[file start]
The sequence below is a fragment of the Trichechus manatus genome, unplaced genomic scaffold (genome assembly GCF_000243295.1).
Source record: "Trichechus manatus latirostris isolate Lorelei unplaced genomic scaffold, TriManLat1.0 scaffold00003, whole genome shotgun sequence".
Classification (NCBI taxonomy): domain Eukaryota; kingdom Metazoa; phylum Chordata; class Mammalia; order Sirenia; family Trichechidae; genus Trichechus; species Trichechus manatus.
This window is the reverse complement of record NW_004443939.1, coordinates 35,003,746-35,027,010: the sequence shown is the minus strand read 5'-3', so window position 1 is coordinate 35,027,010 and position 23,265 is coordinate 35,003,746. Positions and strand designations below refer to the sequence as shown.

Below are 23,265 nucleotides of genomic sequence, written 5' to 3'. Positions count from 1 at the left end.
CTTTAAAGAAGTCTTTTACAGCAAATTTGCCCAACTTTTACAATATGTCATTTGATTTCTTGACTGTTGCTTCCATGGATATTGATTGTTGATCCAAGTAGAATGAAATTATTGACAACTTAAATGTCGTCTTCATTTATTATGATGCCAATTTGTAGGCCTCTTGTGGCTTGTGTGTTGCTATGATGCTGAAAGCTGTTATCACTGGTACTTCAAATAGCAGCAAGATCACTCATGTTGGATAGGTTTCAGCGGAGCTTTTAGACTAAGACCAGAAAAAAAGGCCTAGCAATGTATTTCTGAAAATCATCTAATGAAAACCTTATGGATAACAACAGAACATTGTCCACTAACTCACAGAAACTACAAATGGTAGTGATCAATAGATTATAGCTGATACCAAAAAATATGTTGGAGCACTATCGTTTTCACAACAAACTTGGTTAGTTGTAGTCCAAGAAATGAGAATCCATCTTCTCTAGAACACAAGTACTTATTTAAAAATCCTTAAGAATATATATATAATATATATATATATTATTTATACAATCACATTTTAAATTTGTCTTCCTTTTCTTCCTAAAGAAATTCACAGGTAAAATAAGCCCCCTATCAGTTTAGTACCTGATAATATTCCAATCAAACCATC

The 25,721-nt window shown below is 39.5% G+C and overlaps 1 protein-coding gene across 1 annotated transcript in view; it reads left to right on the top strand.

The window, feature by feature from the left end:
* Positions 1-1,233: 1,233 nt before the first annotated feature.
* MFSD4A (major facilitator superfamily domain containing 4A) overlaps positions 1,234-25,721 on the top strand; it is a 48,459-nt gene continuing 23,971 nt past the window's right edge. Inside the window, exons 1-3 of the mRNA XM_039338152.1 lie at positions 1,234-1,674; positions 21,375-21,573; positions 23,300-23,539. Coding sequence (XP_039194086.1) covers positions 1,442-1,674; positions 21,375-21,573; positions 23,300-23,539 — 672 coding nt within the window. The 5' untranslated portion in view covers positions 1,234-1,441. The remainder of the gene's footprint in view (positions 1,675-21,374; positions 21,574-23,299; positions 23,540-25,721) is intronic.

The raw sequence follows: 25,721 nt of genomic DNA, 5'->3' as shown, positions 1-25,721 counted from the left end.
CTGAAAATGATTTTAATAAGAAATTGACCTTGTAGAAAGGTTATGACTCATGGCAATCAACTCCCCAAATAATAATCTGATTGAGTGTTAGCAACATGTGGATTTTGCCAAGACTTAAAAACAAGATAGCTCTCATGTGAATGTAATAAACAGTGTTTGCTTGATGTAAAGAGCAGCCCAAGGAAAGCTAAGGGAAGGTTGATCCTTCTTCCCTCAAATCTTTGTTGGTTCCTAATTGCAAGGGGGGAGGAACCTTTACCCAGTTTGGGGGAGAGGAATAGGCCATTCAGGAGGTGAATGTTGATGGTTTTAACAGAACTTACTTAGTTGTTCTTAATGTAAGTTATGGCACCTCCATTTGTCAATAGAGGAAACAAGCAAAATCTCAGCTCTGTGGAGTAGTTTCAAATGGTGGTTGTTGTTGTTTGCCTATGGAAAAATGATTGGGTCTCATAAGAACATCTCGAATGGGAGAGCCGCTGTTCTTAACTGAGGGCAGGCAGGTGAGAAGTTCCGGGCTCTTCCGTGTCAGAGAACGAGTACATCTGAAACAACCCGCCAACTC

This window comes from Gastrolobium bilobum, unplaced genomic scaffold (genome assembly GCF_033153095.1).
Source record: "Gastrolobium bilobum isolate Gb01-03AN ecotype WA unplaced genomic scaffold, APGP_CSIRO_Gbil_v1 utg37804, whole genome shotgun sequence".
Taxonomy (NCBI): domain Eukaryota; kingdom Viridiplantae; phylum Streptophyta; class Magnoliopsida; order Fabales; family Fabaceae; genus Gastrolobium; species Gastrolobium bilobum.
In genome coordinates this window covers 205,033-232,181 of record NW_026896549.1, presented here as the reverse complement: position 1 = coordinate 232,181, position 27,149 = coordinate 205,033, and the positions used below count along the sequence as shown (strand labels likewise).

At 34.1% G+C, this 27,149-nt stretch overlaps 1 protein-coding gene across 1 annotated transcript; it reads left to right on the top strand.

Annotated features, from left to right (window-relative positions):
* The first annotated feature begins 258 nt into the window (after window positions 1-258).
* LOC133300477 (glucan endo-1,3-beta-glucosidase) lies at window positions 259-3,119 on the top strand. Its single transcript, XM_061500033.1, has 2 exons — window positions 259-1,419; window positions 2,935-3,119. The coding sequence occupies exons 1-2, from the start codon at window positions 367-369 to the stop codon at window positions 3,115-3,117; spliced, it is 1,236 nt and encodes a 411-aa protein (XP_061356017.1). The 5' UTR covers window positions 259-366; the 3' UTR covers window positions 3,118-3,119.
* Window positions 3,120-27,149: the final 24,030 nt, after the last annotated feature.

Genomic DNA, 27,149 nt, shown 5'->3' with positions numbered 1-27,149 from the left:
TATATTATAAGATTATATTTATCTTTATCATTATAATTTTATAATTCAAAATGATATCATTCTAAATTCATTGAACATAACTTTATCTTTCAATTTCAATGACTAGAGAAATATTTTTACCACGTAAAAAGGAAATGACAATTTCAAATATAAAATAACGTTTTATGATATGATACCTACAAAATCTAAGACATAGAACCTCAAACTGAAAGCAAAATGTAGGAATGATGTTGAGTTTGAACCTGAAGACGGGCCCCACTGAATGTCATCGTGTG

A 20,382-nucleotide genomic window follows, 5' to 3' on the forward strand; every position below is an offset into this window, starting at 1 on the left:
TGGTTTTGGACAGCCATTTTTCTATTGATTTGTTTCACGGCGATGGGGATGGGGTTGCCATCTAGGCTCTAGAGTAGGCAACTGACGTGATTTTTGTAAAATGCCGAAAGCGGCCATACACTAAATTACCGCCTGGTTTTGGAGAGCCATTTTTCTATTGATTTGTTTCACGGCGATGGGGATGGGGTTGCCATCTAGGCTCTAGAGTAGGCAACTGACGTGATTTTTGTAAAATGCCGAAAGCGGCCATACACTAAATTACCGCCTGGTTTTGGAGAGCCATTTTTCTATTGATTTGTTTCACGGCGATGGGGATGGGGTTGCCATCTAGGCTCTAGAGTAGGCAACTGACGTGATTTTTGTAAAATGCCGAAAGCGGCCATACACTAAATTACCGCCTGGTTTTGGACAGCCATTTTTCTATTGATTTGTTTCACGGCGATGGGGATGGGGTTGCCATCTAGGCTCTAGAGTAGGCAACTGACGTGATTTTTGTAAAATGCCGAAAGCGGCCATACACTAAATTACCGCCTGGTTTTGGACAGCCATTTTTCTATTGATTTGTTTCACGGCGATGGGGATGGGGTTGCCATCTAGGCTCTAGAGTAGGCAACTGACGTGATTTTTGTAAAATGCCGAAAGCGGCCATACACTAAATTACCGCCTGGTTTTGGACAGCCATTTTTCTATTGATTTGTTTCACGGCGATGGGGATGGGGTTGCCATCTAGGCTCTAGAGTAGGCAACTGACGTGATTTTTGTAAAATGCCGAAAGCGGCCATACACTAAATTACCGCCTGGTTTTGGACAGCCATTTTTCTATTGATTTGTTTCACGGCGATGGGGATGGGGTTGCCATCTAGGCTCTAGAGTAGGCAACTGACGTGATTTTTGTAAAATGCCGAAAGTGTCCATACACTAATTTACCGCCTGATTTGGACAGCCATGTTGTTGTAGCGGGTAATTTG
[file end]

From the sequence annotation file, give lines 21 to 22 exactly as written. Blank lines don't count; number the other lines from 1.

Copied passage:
* Window positions 3,120-27,149: the final 24,030 nt, after the last annotated feature.

Genomic DNA, 27,149 nt, shown 5'->3' with positions numbered 1-27,149 from the left: